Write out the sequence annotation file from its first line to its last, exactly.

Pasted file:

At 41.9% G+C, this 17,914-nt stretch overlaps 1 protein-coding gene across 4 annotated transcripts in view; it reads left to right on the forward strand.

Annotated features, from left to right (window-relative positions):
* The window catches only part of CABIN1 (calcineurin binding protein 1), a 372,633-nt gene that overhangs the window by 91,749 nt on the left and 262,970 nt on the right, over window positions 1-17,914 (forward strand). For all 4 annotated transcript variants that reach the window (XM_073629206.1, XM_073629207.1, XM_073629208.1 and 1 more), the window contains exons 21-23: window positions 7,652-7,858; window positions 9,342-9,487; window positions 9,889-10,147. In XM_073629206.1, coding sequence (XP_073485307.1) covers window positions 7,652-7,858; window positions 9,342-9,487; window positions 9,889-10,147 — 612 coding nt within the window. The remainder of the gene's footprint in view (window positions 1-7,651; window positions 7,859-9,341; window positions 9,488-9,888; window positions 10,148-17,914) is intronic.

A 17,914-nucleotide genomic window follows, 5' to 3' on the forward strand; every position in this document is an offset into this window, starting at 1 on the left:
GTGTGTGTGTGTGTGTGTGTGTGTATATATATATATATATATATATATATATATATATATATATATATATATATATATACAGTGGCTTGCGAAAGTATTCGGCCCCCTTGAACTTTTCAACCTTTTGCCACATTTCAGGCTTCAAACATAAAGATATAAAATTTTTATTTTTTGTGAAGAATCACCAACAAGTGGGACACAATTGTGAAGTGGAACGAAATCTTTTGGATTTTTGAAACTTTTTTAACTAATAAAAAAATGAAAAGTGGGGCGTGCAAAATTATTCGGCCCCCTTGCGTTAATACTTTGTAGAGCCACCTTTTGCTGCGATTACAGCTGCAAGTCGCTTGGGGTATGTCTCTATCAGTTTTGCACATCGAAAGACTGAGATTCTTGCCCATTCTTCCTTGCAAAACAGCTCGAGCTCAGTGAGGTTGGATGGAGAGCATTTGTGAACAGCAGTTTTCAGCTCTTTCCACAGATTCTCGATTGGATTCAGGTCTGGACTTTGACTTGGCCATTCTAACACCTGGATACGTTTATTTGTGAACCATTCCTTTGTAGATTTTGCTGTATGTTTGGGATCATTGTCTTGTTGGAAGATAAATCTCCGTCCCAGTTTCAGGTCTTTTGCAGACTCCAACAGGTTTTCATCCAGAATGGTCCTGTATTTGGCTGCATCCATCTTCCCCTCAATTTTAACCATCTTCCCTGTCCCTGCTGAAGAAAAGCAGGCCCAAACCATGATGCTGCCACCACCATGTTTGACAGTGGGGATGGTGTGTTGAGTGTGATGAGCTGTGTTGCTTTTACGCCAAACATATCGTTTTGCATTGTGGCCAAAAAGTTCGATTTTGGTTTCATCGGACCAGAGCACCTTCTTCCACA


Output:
At 41.9% G+C, this 17,914-nt stretch overlaps 1 protein-coding gene across 4 annotated transcripts in view; it reads left to right on the forward strand.

Annotated features, from left to right (window-relative positions):
* The window catches only part of CABIN1 (calcineurin binding protein 1), a 372,633-nt gene that overhangs the window by 91,749 nt on the left and 262,970 nt on the right, over window positions 1-17,914 (forward strand). For all 4 annotated transcript variants that reach the window (XM_073629206.1, XM_073629207.1, XM_073629208.1 and 1 more), the window contains exons 21-23: window positions 7,652-7,858; window positions 9,342-9,487; window positions 9,889-10,147. In XM_073629206.1, coding sequence (XP_073485307.1) covers window positions 7,652-7,858; window positions 9,342-9,487; window positions 9,889-10,147 — 612 coding nt within the window. The remainder of the gene's footprint in view (window positions 1-7,651; window positions 7,859-9,341; window positions 9,488-9,888; window positions 10,148-17,914) is intronic.

A 17,914-nucleotide genomic window follows, 5' to 3' on the forward strand; every position in this document is an offset into this window, starting at 1 on the left:
GTGTGTGTGTGTGTGTGTGTGTGTATATATATATATATATATATATATATATATATATATATATATATATATATATATACAGTGGCTTGCGAAAGTATTCGGCCCCCTTGAACTTTTCAACCTTTTGCCACATTTCAGGCTTCAAACATAAAGATATAAAATTTTTATTTTTTGTGAAGAATCACCAACAAGTGGGACACAATTGTGAAGTGGAACGAAATCTTTTGGATTTTTGAAACTTTTTTAACTAATAAAAAAATGAAAAGTGGGGCGTGCAAAATTATTCGGCCCCCTTGCGTTAATACTTTGTAGAGCCACCTTTTGCTGCGATTACAGCTGCAAGTCGCTTGGGGTATGTCTCTATCAGTTTTGCACATCGAAAGACTGAGATTCTTGCCCATTCTTCCTTGCAAAACAGCTCGAGCTCAGTGAGGTTGGATGGAGAGCATTTGTGAACAGCAGTTTTCAGCTCTTTCCACAGATTCTCGATTGGATTCAGGTCTGGACTTTGACTTGGCCATTCTAACACCTGGATACGTTTATTTGTGAACCATTCCTTTGTAGATTTTGCTGTATGTTTGGGATCATTGTCTTGTTGGAAGATAAATCTCCGTCCCAGTTTCAGGTCTTTTGCAGACTCCAACAGGTTTTCATCCAGAATGGTCCTGTATTTGGCTGCATCCATCTTCCCCTCAATTTTAACCATCTTCCCTGTCCCTGCTGAAGAAAAGCAGGCCCAAACCATGATGCTGCCACCACCATGTTTGACAGTGGGGATGGTGTGTTGAGTGTGATGAGCTGTGTTGCTTTTACGCCAAACATATCGTTTTGCATTGTGGCCAAAAAGTTCGATTTTGGTTTCATCGGACCAGAGCACCTTCTTCCACA